Fresh porcini are hard to beat and when you have them should be enjoyed this way. They pair well with thyme and lemon as well as garlic and parsley and can be prepared in a myriad of ways. Raw young porcini can be shaved (or sliced thinly) into salads. Sliced they can be used in risotto or pasta, or they can be grilled whole. If you have a bumper crop, you can literally use them as a replacement for normal mushrooms (in Italy they don’t eat farmed mushrooms, preferring to eat frozen porcini that seem to be available in every supermarket).


The mushrooms really do freeze well, or they can be dried quickly with the use of a dehydrator or more slowly by slicing them and threading them onto lines where the can be hung above warm radiators until completely dehydrated (I like to take some porcini and grind them into a powder, this powder can then be used as a seasoning).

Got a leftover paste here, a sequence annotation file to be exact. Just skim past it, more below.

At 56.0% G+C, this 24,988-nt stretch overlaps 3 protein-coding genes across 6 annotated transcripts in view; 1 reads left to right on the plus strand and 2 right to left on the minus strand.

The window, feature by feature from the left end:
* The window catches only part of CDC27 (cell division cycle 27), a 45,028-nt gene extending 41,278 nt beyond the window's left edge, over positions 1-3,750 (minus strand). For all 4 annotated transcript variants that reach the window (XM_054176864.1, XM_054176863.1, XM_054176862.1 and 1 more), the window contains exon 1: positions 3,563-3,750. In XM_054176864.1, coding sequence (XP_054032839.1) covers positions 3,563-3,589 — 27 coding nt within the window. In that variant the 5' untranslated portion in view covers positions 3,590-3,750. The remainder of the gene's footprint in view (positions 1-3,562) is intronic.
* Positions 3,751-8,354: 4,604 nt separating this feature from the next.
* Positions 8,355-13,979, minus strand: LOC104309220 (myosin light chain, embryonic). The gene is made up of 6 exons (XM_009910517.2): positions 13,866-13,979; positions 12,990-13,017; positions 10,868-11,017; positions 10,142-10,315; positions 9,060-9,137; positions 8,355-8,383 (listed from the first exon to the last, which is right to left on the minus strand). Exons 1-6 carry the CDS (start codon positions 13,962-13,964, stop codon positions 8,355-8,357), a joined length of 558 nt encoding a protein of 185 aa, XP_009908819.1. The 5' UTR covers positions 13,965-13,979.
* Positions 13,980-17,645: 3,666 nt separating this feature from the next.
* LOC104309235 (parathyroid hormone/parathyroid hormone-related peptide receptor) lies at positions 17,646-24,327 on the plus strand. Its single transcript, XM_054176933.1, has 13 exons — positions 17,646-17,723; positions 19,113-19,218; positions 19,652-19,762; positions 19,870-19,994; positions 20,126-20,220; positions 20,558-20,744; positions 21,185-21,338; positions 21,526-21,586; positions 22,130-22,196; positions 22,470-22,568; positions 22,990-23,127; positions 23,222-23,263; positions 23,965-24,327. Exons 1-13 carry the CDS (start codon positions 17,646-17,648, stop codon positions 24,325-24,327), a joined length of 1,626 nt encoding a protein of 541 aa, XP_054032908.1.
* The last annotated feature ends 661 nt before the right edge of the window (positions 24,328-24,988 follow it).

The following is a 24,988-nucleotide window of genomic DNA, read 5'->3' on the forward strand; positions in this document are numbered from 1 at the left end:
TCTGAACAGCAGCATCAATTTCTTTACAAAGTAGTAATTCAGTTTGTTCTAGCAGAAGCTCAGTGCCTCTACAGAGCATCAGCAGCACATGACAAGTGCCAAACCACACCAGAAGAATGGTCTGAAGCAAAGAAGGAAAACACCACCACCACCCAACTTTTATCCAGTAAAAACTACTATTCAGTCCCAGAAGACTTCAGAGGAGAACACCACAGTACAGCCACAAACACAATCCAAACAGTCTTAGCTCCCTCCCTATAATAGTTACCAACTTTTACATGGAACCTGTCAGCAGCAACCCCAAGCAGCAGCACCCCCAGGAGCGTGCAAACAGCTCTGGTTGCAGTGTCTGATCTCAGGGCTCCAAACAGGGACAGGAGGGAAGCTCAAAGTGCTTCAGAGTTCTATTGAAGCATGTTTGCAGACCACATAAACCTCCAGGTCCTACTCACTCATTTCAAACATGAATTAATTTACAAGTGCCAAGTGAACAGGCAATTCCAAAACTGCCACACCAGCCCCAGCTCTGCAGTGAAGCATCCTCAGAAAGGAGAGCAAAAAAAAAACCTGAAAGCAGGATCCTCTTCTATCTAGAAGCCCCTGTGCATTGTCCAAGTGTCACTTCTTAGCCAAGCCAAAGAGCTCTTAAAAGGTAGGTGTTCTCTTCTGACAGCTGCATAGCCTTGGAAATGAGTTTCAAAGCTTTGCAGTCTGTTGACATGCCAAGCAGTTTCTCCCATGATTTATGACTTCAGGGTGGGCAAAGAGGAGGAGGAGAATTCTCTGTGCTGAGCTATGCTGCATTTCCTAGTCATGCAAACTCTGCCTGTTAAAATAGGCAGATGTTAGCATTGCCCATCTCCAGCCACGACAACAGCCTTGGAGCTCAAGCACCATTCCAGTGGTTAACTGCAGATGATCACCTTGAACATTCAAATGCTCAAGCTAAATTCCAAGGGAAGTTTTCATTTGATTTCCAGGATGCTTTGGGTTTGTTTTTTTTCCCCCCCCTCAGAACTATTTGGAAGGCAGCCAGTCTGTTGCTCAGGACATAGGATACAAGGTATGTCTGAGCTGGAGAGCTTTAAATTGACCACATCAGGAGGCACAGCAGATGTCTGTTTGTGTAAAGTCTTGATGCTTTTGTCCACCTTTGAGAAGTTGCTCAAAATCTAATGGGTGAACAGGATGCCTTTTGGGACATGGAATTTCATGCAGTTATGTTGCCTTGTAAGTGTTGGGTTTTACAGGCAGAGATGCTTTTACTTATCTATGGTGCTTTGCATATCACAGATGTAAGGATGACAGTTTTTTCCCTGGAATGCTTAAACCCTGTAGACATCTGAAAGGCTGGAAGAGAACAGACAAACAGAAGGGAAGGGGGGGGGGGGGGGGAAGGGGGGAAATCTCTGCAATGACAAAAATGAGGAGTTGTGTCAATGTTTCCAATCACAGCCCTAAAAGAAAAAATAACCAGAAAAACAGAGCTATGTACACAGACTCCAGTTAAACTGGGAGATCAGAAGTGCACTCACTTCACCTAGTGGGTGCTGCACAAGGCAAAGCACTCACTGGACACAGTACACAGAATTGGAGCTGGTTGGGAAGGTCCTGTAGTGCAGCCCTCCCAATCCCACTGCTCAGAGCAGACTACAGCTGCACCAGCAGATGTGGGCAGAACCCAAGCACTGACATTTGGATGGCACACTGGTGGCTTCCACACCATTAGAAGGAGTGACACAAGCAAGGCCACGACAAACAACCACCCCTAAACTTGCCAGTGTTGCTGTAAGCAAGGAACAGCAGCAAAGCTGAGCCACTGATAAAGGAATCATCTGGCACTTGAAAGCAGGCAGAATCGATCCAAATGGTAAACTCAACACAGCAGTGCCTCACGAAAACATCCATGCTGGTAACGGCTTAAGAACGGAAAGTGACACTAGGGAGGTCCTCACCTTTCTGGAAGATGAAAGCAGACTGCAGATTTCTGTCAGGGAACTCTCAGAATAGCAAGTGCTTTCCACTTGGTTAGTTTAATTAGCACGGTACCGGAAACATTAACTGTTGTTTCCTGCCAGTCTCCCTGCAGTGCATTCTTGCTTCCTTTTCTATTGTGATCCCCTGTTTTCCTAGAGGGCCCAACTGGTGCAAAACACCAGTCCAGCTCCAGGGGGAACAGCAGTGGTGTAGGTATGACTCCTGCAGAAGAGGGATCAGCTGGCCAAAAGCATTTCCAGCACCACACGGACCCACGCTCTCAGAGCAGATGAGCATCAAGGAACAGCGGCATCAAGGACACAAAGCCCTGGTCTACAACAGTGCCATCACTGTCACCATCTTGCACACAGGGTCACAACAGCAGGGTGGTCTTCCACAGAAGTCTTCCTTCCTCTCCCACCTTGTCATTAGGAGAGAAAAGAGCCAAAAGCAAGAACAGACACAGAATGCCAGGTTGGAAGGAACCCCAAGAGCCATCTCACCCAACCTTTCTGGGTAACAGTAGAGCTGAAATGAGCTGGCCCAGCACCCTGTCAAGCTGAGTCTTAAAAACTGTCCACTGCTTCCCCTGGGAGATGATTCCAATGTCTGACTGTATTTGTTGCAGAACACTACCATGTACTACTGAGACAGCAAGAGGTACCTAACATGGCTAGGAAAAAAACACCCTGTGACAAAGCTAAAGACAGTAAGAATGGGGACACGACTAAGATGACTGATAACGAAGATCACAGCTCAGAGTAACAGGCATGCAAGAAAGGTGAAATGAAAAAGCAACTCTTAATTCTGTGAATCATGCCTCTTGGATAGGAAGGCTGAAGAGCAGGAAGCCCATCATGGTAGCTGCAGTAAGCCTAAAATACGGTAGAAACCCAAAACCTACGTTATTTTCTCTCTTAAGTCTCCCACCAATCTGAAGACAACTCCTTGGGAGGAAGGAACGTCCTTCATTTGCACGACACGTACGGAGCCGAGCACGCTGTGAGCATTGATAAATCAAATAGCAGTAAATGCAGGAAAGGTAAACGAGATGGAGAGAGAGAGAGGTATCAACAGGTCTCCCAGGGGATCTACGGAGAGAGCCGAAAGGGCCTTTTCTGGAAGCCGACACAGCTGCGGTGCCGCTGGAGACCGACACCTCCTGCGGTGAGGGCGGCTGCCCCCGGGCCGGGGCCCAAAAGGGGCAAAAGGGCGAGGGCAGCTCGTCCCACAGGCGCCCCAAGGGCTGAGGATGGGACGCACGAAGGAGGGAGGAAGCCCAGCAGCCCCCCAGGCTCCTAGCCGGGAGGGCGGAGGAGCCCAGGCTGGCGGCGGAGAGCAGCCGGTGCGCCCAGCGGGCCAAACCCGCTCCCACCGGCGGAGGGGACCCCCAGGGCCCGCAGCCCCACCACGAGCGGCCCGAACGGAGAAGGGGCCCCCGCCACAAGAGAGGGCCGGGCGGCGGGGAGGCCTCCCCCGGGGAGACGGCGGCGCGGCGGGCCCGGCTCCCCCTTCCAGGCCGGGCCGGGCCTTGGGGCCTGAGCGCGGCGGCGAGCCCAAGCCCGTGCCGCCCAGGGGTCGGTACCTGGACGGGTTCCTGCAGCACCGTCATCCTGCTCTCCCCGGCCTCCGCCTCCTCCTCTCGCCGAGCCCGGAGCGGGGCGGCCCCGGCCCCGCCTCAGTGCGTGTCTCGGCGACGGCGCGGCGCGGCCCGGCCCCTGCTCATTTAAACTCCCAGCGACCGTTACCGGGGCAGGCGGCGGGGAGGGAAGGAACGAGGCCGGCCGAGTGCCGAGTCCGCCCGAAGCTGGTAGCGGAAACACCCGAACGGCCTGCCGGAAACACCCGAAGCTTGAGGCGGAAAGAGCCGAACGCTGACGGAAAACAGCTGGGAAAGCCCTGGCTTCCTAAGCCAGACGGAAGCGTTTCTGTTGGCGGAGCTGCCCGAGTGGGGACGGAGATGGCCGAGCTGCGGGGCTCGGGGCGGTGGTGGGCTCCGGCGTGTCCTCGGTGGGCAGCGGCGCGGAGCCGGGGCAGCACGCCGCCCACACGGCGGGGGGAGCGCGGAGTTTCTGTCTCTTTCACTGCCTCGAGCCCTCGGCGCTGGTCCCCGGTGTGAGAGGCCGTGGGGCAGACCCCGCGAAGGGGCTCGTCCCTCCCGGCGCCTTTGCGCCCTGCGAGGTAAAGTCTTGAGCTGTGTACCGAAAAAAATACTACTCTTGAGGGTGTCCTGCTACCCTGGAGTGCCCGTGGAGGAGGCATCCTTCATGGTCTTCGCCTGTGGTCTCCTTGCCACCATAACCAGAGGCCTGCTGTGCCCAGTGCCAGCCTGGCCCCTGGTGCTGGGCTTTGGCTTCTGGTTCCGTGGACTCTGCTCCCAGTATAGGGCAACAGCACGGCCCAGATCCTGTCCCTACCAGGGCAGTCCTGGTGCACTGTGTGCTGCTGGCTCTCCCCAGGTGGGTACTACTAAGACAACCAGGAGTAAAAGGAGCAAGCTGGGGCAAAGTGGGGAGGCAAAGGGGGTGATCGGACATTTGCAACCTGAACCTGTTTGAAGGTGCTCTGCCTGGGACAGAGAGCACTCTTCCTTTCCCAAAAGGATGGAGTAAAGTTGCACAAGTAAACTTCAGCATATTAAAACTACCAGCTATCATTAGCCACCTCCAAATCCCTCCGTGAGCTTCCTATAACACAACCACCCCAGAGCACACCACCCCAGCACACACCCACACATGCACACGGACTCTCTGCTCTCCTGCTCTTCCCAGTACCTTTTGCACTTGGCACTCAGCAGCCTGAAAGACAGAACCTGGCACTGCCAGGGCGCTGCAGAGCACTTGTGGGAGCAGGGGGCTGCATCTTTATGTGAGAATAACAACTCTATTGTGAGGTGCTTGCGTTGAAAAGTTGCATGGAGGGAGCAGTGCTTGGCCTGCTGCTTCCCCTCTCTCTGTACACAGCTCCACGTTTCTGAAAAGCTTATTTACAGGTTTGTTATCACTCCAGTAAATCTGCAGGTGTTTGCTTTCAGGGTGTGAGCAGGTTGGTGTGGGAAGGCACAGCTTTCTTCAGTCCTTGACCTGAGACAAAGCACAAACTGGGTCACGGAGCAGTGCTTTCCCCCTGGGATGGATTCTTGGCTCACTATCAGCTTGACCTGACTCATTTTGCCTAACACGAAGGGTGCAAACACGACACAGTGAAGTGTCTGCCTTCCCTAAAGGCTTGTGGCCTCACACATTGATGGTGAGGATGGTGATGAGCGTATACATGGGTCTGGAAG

Here are a few popular recipes featuring cep or porcini mushrooms:


Porcini Risotto: A classic dish that highlights the rich flavour of porcini mushrooms. Fry chopped porcini mushrooms with onion and garlic, then add Arborio rice and gradually incorporate vegetable or chicken broth while stirring until the rice is cooked and creamy. Finish with grated Parmesan cheese and fresh herbs like parsley or thyme.


Porcini or Penny Bun Mushroom Pasta Sauce: Fry sliced porcini mushrooms with shallots and garlic in olive oil. Add a splash of white wine and let it reduce. Stir in cream, season with salt, pepper, and herbs like rosemary or sage. Toss the sauce with cooked pasta, and garnish with grated Parmesan and chopped parsley.